Rational unpredictability. This odd phrase occurred to me while I was reading Bruce Nussbaum's Creative Intelligence, an exploration of why productive creativity seems to elude so many people who pursue it.

In the book, Nussbaum lambasts supposed creativity techniques such as free-for-all brainstorming for generating new ideas. The kind where everyone's invited, any idea goes, and nothing gets judged. I agree that there's a lot of crap generated in sessions like that. The book offers up some interesting recommended alternatives, among them incorporating play within more tightly constrained and bound groups. This is not a new idea, of course, though it's not commonly followed. However, though it probably deserves more attention, the thought of "rational unpredictability" came from wondering why play works, not why people do or don't use it.

Possible answers are that it loosens our brains up and gets us thinking in ways and about things we don't very often, allowing new connections to form paths for new ideas. But the "why" might be even deeper than that. One of the primary components of play, oddly enough, is rules, which seems counter-intuitive. Interestingly, whether a group of kids or two sports teams are playing, rules make it possible. They create an agreed-on space in which one or more people can engage, explore, compete, and accomplish. But thinking about it from the perspective of rules is opposite the way most of us think about play. So another question might be, 'why is rule-based play fun?'

I'm getting way out of my depth here, but I think it's because the rules give us a way to enter a context that is different than the norm without us seeming abnormal. We get to be or act other than how we usually do or are allowed to. And yet the rules satisfy our minds' desire for things to make sense, for patterns to extend, and for the edges to match. However, back toward my point, this allows us to also weave in-between the rules. A little outside and a little in. Never violating the rules but seeing where we can go. What non-rules can be busted? What can we get away with without breaking the game?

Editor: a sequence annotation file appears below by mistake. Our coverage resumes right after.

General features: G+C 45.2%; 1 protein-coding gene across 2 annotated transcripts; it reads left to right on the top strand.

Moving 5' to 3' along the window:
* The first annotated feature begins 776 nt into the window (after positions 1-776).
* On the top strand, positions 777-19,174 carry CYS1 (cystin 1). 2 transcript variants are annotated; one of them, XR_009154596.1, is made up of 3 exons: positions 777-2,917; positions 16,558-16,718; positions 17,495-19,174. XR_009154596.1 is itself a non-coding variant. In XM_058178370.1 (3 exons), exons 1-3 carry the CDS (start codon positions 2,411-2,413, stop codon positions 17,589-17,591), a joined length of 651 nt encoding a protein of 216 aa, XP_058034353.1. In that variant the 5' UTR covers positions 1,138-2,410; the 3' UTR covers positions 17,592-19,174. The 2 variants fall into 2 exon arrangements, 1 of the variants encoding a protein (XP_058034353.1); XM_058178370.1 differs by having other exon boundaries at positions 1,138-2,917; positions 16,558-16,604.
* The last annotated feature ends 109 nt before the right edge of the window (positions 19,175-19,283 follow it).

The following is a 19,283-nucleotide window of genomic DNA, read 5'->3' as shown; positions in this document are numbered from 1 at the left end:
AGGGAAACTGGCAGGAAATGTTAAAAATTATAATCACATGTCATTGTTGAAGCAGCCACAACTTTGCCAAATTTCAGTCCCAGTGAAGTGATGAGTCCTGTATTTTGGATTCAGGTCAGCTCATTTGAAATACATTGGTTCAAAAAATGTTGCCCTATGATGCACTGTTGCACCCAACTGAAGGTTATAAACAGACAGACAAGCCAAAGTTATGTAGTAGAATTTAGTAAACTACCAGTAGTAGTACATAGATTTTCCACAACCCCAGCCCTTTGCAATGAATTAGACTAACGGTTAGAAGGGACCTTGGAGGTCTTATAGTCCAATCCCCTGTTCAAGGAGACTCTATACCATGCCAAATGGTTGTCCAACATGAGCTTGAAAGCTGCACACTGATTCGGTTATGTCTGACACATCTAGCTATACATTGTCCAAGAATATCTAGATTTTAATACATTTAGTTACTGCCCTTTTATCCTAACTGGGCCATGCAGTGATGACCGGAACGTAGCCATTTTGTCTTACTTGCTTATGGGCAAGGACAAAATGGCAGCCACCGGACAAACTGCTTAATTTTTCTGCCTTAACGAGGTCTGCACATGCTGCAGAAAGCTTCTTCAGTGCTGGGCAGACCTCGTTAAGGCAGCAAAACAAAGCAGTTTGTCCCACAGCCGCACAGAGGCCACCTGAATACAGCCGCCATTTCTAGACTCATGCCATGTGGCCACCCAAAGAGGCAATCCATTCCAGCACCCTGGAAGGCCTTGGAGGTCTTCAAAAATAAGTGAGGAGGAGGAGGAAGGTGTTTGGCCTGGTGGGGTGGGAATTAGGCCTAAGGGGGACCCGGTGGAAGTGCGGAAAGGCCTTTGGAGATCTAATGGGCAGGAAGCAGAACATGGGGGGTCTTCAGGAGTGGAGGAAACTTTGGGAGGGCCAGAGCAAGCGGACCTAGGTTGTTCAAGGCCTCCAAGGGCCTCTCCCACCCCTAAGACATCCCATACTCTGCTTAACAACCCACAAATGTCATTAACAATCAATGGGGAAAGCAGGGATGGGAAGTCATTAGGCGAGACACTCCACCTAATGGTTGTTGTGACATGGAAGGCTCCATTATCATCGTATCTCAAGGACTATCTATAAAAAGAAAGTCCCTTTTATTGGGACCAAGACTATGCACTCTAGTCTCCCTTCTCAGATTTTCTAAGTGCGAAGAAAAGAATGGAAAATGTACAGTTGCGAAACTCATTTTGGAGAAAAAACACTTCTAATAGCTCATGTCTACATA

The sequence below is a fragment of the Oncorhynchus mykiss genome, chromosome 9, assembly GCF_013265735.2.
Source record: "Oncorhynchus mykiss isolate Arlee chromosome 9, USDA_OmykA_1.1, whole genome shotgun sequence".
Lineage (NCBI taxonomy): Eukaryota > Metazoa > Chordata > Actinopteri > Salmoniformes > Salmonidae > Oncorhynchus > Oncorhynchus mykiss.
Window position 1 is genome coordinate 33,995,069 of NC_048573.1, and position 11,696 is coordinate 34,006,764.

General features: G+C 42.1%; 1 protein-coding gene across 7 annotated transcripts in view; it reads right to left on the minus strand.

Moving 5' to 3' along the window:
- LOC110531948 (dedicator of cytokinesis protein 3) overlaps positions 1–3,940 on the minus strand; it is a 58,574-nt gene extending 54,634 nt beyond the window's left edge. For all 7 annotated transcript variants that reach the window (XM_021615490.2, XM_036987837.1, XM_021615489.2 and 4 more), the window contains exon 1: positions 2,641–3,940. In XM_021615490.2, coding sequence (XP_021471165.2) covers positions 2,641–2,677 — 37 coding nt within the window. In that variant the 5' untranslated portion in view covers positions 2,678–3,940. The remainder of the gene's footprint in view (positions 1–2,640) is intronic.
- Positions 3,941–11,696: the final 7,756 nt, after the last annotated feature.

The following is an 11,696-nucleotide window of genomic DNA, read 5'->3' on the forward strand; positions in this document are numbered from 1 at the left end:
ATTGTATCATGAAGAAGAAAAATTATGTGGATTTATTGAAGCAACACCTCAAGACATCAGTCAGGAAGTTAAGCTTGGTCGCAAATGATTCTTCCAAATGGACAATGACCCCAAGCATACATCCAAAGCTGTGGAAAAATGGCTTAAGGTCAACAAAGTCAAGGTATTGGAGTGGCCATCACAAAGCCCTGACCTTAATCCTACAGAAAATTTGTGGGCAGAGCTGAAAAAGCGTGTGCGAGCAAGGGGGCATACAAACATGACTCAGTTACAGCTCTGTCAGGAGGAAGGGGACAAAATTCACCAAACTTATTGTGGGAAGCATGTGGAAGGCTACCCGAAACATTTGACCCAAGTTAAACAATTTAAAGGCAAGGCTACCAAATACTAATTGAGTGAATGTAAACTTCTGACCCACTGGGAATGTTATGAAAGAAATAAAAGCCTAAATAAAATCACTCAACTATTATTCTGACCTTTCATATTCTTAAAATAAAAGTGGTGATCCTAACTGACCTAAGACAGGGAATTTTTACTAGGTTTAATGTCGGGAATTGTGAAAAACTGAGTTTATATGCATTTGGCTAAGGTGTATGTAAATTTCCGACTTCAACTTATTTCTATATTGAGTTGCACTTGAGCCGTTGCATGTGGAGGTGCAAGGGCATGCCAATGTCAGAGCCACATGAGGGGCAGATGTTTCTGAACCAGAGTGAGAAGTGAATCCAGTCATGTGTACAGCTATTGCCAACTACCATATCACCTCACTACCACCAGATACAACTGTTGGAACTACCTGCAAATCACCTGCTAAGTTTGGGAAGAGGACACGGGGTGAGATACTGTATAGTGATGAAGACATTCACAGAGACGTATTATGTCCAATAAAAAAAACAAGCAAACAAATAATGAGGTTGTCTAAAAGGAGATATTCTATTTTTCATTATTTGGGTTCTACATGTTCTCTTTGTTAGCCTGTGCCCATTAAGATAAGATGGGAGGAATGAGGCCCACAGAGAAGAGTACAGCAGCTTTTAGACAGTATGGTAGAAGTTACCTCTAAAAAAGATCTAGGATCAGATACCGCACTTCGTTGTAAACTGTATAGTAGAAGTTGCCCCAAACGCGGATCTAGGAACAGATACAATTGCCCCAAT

Doing things differently means breaking the false-rule patterns around the pattern of the real rules, and behaving that way can appear unpredictable. The non-rule patterns are emergent and almost always assumed, yet we treat them as if they were real rules and most of us follow them accordingly. But they aren't real rules, so they are breakable, but only in ways that don't violate the actual rule patterns. So we have to stay rational. Stay within the sense and context we have agreed to. Be rational and be unpredictable.

Back to creativity, and even innovation. What we can learn is to pick the places to go outside the rule patterns and off the track. Look for the non-rule patterns being followed and take a sharp left when everyone expects a veer right. Be rationally unpredictable. Find the direction that doesn't make sense on the surface, without sacrificing the things that create the surface, and go that way.

This could be a great way to frame conversations about making big changes in products and businesses. So often new ideas are resisted with phrases such as "no one does it this way / we don't do things that way / that seems too out of character." Almost always, those reactions are based not in the rules of the space, but in the non-rule patterns that get treated like rules. These patterns can be a goldmine, though, especially if competitors are behaving the same way. Finding those patterns, those non-rules could be your next success, so go be rationally unpredictable.